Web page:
Apple’s heavily-marketed but proprietary implementation of differential privacy is no longer secret. Researchers at the University of Southern California, Indiana University, and Tsinghua University have reverse engineered Apple’s MacOS and iOS implementations of differential privacy. An academic article describing the results was published on Sept. 8, and Wired broke the news the following week in an article titled, “How One of Apple’s Key Privacy Safeguards Falls Short.”
As I described in a previous post, differential privacy measures theoretical privacy loss with a parameter called epsilon—smaller epsilon means more private. Theoreticians generally agree that an epsilon less than 0.1 is very safe, and an epsilon less than 1.0 is probably ok. The USC, Indiana, and Tsinghua researchers reveal that Apple’s MacOS implementation uses an epsilon of 6, while iOS 10 uses an epsilon of 14. So what does this tell us about how private Apple’s data collection is? Or to take a concrete example, if the government were to subpoena Apple’s data, what do these epsilons tell us about how likely it is that the government could identify specific individuals in the data? The answer: The epsilons tell us nothing. Nada.
Not. A. Thing.
Why is this? Because differential privacy is only a theoretical worst-case bound on a particular mathematical definition of privacy loss. In other words, the data might be much better protected than the epsilon suggests, but it will never be less protected. A high epsilon doesn’t mean the data is unsafe, only that it might be.
My research group first encountered this limitation three years ago when Alexey Reznichenko implemented and deployed a privacy preserving behavioral advertising system that used differential privacy to collect usage statistics from over 13,000 opted-in users. We set our epsilon to 1.0: the edge of what might be considered private. What struck us the most is that we could have gathered far more data from each user and still been nowhere near able to identify specific users. In other words, differential privacy was unnecessarily limiting our analytics. That is when I decided that differential privacy had a long way to go to being practical.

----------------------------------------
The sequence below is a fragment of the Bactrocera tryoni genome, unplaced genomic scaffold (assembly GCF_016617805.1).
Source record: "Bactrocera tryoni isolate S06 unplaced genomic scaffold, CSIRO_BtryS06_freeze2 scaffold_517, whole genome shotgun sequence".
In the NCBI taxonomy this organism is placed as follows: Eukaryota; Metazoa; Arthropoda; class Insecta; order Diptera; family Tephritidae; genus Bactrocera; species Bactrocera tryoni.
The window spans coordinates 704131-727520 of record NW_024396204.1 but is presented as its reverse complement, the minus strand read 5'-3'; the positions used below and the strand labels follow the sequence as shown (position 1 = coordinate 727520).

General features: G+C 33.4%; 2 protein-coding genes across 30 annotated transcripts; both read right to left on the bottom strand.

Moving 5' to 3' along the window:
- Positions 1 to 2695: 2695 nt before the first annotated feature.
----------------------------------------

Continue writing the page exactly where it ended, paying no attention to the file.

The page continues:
So we have a bit of a mess.
Researchers are saying that Apple’s epsilon parameters are not meaningful, Wired is obliquely suggesting that Apple has been deceptive, and Apple is rigorously defending its privacy practices. Who is at fault here? While I do think that Apple made a misstep in over-hyping its use of differential privacy and keeping its implementation proprietary, I have no reason to believe that their privacy practices are not quite strong. I am inclined to believe that they are genuine in their commitment to privacy, and that their practices are good.
Where I find the main fault is in the academic research community. In all my 30 years as a researcher, differential privacy is the most over-hyped technology I have ever seen. To listen to differential privacy researchers, you would think that we are now able to nearly perfectly defend against even the most resourceful attacker. “Guaranteed privacy,” “future proof.” The problem is that nobody has figured out how to build a differentially private system that has both a low epsilon and adequate utility. Invariably to get a low epsilon one must simply stop gathering data. This is just not a realistic option.
To quote from the Wired article, “a new study … suggests [Apple] has ratcheted that dial further toward aggressive data-mining than its public promises imply.” The problem is that if Apple ratcheted that dial to a strongly private setting, then their data collection would be useless.
Rather than accusing Apple of being a metaphoric privacy mega-polluter, the academic research community should be cleaning up its own act. Until they can produce a system that is strongly private while at the same time provides good utility, the academic research community should stop implying that differential privacy is a workable technology. It is not. The pot of privacy at the end of the differentially private rainbow is, for now, unreachable.
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